Robert Jenrick defends coronavirus lockdown breach allegations after visiting his parents

Cabinet minister Robert Jenrick has defended visiting his parents during the coronavirus lockdown, insisting he did so to deliver “essentials including medicines”.

The Housing Secretary was spotted outside his parents’ Shropshire home over the weekend, which is understood to be 40 miles away from his own residence.

A witness told the Guardian about the visit and Mr Jenrick has since responded to reports of his conduct.

“For clarity – my parents asked me to deliver some essentials – including medicines,” he said on Twitter.

“They are both self-isolating due to age and my father’s medical condition and I respected social distancing rules.”

The Government’s guidelines state you should not visit anyone who lives outside your own home, including elderly relatives, though you are allowed to “leave your house to help them, for example by dropping shopping or medication at their door”.

Mr Jenrick, who is the minister responsible for local government and MP for Newark, has spoken at the daily Downing Street press conferences.

He is a key member of the Cabinet and has represented the Government in a number of broadcast interviews, pushing the stay at home guidance.

Shadow home secretary Nick Thomas-Symonds said it is up to Mr Jenrick to explain why he made the journey.

Mr Thomas-Symonds told BBC Breakfast: “There are the four reasons for leaving your house. One of them is to deliver essential supplies to vulnerable people.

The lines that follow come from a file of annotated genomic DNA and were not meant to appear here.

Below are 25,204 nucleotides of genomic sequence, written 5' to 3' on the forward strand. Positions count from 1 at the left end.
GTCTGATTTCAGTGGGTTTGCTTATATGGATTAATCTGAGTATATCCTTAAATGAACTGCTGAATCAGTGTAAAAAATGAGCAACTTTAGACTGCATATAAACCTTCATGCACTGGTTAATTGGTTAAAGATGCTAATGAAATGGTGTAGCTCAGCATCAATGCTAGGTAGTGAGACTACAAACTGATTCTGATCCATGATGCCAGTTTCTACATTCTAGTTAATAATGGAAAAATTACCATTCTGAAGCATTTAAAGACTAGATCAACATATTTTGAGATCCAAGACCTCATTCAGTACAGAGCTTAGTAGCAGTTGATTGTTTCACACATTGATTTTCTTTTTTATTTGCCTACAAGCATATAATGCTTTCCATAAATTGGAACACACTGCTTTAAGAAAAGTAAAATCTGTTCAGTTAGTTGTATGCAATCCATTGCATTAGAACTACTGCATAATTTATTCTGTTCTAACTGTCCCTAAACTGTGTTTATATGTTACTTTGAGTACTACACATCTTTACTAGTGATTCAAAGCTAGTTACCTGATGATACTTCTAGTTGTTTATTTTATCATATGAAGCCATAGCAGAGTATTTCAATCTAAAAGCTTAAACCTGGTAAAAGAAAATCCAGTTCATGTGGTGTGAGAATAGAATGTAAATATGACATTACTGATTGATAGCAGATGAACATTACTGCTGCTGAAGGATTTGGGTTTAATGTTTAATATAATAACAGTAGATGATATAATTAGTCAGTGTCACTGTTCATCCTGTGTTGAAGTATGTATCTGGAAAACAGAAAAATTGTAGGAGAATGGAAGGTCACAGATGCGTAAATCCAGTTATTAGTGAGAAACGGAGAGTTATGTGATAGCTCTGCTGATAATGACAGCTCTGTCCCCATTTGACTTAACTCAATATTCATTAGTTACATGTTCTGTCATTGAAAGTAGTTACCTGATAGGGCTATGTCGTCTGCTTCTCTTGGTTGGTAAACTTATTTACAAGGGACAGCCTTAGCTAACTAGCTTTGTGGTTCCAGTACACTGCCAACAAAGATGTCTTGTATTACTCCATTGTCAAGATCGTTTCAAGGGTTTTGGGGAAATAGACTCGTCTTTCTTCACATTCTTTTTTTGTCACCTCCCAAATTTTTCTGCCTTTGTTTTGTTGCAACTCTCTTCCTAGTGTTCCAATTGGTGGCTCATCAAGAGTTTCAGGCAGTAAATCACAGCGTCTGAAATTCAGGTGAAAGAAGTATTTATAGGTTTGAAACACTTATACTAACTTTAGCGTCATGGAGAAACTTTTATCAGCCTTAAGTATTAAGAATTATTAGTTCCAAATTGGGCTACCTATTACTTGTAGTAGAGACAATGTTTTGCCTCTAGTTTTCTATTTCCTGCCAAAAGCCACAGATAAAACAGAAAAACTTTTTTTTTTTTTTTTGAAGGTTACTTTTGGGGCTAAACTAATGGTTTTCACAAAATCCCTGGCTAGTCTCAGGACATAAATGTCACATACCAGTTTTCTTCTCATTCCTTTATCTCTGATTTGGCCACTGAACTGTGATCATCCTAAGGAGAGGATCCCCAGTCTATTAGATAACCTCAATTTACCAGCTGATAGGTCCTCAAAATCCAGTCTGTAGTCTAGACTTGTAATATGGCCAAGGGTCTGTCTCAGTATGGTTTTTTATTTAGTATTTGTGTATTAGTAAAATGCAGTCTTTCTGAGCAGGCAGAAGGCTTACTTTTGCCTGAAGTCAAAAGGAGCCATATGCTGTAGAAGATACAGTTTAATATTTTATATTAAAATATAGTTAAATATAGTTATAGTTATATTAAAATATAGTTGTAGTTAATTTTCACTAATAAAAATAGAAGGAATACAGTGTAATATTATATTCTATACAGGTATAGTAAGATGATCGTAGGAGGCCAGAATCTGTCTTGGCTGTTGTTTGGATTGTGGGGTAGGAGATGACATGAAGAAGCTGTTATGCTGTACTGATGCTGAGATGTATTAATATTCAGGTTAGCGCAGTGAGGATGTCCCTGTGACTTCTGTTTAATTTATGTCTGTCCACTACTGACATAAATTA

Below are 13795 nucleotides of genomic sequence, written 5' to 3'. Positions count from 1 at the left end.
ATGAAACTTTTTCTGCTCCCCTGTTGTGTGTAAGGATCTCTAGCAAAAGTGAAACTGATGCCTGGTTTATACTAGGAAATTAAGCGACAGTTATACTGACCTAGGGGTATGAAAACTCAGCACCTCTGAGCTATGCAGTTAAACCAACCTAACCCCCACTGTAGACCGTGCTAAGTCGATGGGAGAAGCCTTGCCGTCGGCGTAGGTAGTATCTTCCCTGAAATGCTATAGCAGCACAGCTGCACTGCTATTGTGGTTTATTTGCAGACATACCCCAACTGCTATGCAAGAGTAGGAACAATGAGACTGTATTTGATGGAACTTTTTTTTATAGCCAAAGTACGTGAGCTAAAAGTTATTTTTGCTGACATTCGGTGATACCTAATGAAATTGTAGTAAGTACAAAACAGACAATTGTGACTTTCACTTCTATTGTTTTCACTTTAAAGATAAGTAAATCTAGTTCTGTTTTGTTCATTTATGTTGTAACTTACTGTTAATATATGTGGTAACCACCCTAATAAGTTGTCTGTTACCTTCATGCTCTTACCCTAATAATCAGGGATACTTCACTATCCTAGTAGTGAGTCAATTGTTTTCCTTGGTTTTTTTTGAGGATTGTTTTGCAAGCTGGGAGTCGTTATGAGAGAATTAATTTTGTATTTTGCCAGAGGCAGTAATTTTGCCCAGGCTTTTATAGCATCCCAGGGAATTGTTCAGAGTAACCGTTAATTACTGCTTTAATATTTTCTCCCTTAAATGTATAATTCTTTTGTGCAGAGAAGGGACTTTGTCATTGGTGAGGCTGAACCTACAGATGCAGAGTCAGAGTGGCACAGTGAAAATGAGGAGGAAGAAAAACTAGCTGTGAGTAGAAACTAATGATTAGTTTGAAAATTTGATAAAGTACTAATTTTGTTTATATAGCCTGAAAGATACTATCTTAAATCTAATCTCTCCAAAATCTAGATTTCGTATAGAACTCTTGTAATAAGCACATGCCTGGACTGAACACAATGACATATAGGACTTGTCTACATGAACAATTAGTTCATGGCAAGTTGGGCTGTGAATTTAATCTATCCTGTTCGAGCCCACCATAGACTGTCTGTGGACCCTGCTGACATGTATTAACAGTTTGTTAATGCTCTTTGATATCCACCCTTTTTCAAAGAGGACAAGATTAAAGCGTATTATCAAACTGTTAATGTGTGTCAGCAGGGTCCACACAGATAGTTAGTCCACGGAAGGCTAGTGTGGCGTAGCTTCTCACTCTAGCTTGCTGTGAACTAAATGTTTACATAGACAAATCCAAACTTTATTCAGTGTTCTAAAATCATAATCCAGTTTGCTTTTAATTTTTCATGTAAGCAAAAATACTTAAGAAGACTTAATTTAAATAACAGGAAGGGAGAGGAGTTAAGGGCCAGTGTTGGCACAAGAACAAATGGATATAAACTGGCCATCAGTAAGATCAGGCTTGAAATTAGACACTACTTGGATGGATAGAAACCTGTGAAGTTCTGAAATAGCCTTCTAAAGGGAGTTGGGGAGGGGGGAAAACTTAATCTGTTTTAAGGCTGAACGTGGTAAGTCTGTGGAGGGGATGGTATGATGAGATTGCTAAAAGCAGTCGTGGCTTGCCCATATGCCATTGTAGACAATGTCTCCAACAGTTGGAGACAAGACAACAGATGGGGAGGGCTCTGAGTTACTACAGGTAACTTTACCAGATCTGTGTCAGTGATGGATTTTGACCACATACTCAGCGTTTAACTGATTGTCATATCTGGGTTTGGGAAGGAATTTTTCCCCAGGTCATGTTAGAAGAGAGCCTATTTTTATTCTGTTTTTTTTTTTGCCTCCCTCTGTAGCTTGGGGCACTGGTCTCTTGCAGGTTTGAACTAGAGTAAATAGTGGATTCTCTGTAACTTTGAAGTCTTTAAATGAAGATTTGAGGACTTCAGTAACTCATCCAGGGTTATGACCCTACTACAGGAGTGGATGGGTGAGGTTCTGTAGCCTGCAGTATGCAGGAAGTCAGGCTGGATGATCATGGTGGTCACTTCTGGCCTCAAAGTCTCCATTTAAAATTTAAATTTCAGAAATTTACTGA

“Clearly if that is what Robert Jenrick has done, then it fits within the four exceptions. It is for him to answer precisely what the purpose of the journey he undertook was.”

As well as the visit to his parents, the Daily Mail reported Mr Jenrick had travelled from his residence in London to a “second home” in Herefordshire during the lockdown.

The minister told the paper: “My house in Herefordshire is the place I, my wife and my young children consider to be our family home and my family were there before any restrictions on travel were announced.

“I have been working in London on ministerial duties, putting in place the system to shield the group most vulnerable to coronavirus and organising the response at a local level.

“Once I was able to work from home it was right that I went home to do so and be with my wife and also help care for my three young children.”

He said he would be staying at the family home until Government advice changes or he is needed in Westminster.​

On Sunday, Dr Catherine Calderwood resigned her position  as Scotland’s chief medical officer after it emerged she visited her holiday home twice during the coronavirus lockdown.


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